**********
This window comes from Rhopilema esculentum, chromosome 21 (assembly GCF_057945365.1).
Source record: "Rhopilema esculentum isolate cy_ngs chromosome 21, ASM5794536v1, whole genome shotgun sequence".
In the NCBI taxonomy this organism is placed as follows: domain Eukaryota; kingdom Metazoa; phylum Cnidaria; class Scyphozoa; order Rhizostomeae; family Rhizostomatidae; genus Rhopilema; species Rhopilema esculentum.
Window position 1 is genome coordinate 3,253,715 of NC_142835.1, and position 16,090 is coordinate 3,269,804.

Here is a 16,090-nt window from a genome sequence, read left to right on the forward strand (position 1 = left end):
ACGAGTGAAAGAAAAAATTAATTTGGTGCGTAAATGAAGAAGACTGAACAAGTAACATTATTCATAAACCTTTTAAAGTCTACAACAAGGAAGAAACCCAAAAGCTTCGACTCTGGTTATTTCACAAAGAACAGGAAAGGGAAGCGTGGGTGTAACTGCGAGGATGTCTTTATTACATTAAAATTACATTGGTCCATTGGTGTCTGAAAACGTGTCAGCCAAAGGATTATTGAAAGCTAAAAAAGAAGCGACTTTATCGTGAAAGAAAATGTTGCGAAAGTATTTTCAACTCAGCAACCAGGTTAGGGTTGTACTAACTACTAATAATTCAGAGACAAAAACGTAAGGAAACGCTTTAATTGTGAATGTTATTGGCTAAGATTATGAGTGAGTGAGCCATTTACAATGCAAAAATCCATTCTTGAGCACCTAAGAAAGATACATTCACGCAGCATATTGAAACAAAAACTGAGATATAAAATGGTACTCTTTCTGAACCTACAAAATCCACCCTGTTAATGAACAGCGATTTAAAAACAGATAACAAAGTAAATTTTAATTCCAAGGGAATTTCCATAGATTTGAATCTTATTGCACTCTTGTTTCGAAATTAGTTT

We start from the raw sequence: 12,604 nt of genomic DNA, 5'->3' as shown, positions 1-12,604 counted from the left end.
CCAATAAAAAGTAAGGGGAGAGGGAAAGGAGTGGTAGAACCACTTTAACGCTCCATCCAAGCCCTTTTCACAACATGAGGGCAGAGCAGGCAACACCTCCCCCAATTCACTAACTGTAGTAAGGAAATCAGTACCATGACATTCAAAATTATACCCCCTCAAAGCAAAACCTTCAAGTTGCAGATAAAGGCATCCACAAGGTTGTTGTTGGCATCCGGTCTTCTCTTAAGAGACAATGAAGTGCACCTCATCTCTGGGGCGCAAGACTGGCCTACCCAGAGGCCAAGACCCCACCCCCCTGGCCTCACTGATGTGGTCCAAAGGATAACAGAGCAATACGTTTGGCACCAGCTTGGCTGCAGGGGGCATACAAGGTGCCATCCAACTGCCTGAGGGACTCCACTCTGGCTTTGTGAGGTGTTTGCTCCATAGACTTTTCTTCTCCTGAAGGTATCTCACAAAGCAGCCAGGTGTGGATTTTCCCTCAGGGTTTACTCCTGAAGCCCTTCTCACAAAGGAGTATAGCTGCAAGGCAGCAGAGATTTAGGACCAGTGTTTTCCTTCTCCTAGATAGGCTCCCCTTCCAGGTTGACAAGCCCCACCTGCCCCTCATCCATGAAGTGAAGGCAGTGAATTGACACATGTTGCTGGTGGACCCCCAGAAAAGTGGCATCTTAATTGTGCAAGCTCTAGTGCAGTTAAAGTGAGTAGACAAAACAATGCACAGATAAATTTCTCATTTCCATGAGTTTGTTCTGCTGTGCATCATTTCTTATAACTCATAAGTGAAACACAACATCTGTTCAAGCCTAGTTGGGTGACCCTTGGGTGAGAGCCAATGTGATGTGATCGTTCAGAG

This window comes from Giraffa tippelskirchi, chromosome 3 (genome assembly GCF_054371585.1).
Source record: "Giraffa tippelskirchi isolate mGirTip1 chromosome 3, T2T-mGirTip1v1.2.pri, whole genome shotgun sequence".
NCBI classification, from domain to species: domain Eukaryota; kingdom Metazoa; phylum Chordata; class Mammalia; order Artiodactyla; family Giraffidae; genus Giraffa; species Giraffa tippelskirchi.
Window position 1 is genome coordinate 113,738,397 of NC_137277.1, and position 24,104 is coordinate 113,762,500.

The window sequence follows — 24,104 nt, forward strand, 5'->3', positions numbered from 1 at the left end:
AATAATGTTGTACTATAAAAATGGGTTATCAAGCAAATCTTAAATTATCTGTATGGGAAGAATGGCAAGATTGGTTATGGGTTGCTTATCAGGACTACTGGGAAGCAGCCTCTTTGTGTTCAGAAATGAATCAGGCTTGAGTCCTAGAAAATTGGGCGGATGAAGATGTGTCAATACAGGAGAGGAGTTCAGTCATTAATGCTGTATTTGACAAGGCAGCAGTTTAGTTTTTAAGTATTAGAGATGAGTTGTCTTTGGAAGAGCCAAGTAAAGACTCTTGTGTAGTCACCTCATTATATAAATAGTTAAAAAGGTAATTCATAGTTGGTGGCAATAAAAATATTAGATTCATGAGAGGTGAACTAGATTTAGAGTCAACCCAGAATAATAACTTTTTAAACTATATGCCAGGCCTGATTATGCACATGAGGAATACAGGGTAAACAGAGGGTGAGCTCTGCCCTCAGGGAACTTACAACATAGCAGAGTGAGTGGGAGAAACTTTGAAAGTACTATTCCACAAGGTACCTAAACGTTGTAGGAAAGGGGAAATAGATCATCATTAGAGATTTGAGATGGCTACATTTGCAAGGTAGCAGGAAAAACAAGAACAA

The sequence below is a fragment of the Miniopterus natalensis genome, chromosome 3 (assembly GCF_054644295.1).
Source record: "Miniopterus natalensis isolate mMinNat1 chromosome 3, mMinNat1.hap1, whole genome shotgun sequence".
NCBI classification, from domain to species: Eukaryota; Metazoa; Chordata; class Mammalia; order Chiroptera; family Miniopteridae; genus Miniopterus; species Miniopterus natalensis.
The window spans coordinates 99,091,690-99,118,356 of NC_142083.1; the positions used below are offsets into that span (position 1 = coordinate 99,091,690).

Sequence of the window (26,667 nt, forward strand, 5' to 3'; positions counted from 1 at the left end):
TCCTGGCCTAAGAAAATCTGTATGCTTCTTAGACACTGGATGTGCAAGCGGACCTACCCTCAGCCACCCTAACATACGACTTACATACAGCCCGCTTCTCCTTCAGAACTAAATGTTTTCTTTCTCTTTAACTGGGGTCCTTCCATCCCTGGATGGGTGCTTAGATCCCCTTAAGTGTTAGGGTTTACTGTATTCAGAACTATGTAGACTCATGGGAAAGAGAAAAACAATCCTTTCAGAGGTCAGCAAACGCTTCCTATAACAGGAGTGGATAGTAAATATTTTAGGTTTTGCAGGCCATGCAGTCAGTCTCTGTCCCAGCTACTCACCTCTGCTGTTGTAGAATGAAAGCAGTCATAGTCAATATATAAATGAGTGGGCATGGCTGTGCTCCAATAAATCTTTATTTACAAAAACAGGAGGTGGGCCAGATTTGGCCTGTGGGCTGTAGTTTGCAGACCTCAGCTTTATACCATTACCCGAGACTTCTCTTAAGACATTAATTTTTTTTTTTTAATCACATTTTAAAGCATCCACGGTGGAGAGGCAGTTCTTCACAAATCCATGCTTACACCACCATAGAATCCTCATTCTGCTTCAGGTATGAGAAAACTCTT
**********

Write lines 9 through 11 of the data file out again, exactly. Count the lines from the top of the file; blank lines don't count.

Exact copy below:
This window comes from Giraffa tippelskirchi, chromosome 3 (genome assembly GCF_054371585.1).
Source record: "Giraffa tippelskirchi isolate mGirTip1 chromosome 3, T2T-mGirTip1v1.2.pri, whole genome shotgun sequence".
NCBI classification, from domain to species: domain Eukaryota; kingdom Metazoa; phylum Chordata; class Mammalia; order Artiodactyla; family Giraffidae; genus Giraffa; species Giraffa tippelskirchi.